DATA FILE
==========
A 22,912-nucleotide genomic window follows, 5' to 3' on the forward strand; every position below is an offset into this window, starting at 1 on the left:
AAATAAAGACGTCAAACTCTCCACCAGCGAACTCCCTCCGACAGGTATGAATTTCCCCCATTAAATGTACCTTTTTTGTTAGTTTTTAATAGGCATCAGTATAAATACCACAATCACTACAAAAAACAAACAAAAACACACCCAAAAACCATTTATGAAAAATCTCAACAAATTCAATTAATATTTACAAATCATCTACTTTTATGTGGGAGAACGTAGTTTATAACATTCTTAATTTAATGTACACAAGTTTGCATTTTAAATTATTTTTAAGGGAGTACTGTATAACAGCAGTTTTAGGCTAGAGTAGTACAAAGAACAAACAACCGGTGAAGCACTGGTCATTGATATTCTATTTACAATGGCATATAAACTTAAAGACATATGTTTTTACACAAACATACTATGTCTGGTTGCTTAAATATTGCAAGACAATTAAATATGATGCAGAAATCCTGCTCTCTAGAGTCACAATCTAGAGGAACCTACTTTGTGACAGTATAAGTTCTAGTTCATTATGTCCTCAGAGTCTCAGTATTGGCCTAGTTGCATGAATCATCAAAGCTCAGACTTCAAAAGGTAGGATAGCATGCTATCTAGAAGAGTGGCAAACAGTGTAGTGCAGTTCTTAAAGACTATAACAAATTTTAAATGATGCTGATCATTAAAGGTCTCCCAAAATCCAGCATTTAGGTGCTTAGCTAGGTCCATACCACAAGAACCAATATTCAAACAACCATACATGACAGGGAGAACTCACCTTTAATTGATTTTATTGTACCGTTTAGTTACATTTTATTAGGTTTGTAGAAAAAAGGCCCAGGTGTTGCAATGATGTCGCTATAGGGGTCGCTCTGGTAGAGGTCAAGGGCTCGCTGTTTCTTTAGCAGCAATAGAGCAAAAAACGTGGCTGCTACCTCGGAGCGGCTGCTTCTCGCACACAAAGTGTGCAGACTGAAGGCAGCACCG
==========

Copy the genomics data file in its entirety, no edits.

A 22,912-nucleotide genomic window follows, 5' to 3' on the forward strand; every position below is an offset into this window, starting at 1 on the left:
AAATAAAGACGTCAAACTCTCCACCAGCGAACTCCCTCCGACAGGTATGAATTTCCCCCATTAAATGTACCTTTTTTGTTAGTTTTTAATAGGCATCAGTATAAATACCACAATCACTACAAAAAACAAACAAAAACACACCCAAAAACCATTTATGAAAAATCTCAACAAATTCAATTAATATTTACAAATCATCTACTTTTATGTGGGAGAACGTAGTTTATAACATTCTTAATTTAATGTACACAAGTTTGCATTTTAAATTATTTTTAAGGGAGTACTGTATAACAGCAGTTTTAGGCTAGAGTAGTACAAAGAACAAACAACCGGTGAAGCACTGGTCATTGATATTCTATTTACAATGGCATATAAACTTAAAGACATATGTTTTTACACAAACATACTATGTCTGGTTGCTTAAATATTGCAAGACAATTAAATATGATGCAGAAATCCTGCTCTCTAGAGTCACAATCTAGAGGAACCTACTTTGTGACAGTATAAGTTCTAGTTCATTATGTCCTCAGAGTCTCAGTATTGGCCTAGTTGCATGAATCATCAAAGCTCAGACTTCAAAAGGTAGGATAGCATGCTATCTAGAAGAGTGGCAAACAGTGTAGTGCAGTTCTTAAAGACTATAACAAATTTTAAATGATGCTGATCATTAAAGGTCTCCCAAAATCCAGCATTTAGGTGCTTAGCTAGGTCCATACCACAAGAACCAATATTCAAACAACCATACATGACAGGGAGAACTCACCTTTAATTGATTTTATTGTACCGTTTAGTTACATTTTATTAGGTTTGTAGAAAAAAGGCCCAGGTGTTGCAATGATGTCGCTATAGGGGTCGCTCTGGTAGAGGTCAAGGGCTCGCTGTTTCTTTAGCAGCAATAGAGCAAAAAACGTGGCTGCTACCTCGGAGCGGCTGCTTCTCGCACACAAAGTGTGCAGACTGAAGGCAGCACCG